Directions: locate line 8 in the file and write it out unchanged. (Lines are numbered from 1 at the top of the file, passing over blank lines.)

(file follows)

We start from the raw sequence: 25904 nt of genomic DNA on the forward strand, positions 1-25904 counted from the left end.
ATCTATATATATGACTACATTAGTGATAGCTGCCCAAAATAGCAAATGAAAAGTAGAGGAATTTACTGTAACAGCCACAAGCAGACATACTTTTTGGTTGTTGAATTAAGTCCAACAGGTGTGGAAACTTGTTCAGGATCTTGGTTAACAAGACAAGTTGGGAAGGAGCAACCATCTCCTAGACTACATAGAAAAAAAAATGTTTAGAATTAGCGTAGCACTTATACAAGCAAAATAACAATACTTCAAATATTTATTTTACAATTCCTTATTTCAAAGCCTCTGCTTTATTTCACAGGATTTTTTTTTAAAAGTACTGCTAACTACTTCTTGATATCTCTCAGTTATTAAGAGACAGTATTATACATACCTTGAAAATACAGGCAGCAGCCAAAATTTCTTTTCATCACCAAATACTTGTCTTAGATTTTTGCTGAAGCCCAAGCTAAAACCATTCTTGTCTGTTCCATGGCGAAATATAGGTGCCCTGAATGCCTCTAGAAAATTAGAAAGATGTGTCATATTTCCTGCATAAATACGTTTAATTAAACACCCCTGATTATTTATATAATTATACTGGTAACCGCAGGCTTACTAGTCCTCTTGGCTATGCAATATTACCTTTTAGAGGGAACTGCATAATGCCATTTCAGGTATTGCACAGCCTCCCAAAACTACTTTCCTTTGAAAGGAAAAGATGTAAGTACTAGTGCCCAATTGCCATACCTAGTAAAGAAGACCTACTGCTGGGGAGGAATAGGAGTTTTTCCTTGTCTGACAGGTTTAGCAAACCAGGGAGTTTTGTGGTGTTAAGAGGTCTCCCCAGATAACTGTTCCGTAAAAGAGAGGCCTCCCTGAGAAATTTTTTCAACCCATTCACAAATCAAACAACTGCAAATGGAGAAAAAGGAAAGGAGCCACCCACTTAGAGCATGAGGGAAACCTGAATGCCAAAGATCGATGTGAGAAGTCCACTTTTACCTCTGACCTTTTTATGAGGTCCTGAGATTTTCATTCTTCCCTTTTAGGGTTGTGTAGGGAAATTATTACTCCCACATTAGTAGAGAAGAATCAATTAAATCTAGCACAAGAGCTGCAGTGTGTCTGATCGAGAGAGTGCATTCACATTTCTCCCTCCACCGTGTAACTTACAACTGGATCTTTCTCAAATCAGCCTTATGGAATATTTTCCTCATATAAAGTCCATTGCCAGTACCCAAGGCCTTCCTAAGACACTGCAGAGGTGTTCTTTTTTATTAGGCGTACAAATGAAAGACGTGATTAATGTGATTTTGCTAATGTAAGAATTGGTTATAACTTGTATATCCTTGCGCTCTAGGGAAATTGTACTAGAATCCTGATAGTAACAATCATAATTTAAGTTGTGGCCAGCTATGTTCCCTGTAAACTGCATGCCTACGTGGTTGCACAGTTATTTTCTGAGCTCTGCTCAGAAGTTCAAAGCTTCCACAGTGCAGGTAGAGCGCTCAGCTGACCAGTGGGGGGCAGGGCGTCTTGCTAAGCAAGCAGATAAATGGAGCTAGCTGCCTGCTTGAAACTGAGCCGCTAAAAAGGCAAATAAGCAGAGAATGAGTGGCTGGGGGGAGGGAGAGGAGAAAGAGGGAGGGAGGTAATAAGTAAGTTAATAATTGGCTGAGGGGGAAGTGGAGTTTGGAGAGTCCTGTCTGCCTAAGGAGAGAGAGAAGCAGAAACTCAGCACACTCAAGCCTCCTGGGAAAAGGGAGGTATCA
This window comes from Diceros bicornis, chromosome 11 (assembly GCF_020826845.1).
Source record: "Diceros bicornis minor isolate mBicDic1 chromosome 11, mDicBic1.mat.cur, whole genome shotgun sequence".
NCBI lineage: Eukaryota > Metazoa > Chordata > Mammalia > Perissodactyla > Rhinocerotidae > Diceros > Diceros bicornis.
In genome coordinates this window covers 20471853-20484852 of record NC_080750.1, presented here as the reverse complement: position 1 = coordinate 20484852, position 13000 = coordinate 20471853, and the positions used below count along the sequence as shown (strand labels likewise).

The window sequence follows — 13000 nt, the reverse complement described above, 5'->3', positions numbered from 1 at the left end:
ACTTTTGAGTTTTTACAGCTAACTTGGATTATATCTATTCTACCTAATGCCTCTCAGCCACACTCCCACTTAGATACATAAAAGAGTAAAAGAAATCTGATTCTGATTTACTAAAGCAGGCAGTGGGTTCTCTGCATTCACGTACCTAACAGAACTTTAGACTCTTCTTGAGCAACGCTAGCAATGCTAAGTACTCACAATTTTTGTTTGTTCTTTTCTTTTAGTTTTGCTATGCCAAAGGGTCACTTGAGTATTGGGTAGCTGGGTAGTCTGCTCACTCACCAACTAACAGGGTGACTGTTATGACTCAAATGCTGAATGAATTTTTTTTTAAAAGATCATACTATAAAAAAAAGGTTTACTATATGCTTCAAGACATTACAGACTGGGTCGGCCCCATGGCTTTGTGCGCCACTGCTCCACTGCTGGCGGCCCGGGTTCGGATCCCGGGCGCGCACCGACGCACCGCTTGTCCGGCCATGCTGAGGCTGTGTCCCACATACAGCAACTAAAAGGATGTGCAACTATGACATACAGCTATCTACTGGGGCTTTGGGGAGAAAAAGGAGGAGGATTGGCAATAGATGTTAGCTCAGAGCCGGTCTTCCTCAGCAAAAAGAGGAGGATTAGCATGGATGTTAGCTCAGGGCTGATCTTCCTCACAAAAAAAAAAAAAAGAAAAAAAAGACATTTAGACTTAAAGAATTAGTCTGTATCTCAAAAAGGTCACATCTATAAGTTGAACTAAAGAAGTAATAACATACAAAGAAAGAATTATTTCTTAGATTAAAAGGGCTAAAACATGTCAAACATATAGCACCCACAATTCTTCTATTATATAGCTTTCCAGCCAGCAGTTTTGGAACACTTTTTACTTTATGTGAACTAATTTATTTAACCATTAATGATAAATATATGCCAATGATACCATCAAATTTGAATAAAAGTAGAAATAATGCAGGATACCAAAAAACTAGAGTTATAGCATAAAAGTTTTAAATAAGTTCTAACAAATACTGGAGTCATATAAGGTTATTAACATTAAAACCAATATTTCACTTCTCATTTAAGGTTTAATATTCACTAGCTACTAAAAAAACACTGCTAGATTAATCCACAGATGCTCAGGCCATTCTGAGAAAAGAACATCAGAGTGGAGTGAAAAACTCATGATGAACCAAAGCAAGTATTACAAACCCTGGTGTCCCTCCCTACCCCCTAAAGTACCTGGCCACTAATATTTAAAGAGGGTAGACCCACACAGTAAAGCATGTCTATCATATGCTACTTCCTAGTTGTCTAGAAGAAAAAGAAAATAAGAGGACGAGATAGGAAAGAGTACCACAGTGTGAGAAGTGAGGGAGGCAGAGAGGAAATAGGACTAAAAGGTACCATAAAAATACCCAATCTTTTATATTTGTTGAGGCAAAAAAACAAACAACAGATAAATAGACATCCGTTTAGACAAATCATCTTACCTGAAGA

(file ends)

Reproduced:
ACTTTTGAGTTTTTACAGCTAACTTGGATTATATCTATTCTACCTAATGCCTCTCAGCCACACTCCCACTTAGATACATAAAAGAGTAAAAGAAATCTGATTCTGATTTACTAAAGCAGGCAGTGGGTTCTCTGCATTCACGTACCTAACAGAACTTTAGACTCTTCTTGAGCAACGCTAGCAATGCTAAGTACTCACAATTTTTGTTTGTTCTTTTCTTTTAGTTTTGCTATGCCAAAGGGTCACTTGAGTATTGGGTAGCTGGGTAGTCTGCTCACTCACCAACTAACAGGGTGACTGTTATGACTCAAATGCTGAATGAATTTTTTTTTAAAAGATCATACTATAAAAAAAAGGTTTACTATATGCTTCAAGACATTACAGACTGGGTCGGCCCCATGGCTTTGTGCGCCACTGCTCCACTGCTGGCGGCCCGGGTTCGGATCCCGGGCGCGCACCGACGCACCGCTTGTCCGGCCATGCTGAGGCTGTGTCCCACATACAGCAACTAAAAGGATGTGCAACTATGACATACAGCTATCTACTGGGGCTTTGGGGAGAAAAAGGAGGAGGATTGGCAATAGATGTTAGCTCAGAGCCGGTCTTCCTCAGCAAAAAGAGGAGGATTAGCATGGATGTTAGCTCAGGGCTGATCTTCCTCACAAAAAAAAAAAAAAGAAAAAAAAGACATTTAGACTTAAAGAATTAGTCTGTATCTCAAAAAGGTCACATCTATAAGTTGAACTAAAGAAGTAATAACATACAAAGAAAGAATTATTTCTTAGATTAAAAGGGCTAAAACATGTCAAACATATAGCACCCACAATTCTTCTATTATATAGCTTTCCAGCCAGCAGTTTTGGAACACTTTTTACTTTATGTGAACTAATTTATTTAACCATTAATGATAAATATATGCCAATGATACCATCAAATTTGAATAAAAGTAGAAATAATGCAGGATACCAAAAAACTAGAGTTATAGCATAAAAGTTTTAAATAAGTTCTAACAAATACTGGAGTCATATAAGGTTATTAACATTAAAACCAATATTTCACTTCTCATTTAAGGTTTAATATTCACTAGCTACTAAAAAAACACTGCTAGATTAATCCACAGATGCTCAGGCCATTCTGAGAAAAGAACATCAGAGTGGAGTGAAAAACTCATGATGAACCAAAGCAAGTATTACAAACCCTGGTGTCCCTCCCTACCCCCTAAAGTACCTGGCCACTAATATTTAAAGAGGGTAGACCCACACAGTAAAGCATGTCTATCATATGCTACTTCCTAGTTGTCTAGAAGAAAAAGAAAATAAGAGGACGAGATAGGAAAGAGTACCACAGTGTGAGAAGTGAGGGAGGCAGAGAGGAAATAGGACTAAAAGGTACCATAAAAATACCCAATCTTTTATATTTGTTGAGGCAAAAAAACAAACAACAGATAAATAGACATCCGTTTAGACAAATCATCTTACCTGAAGA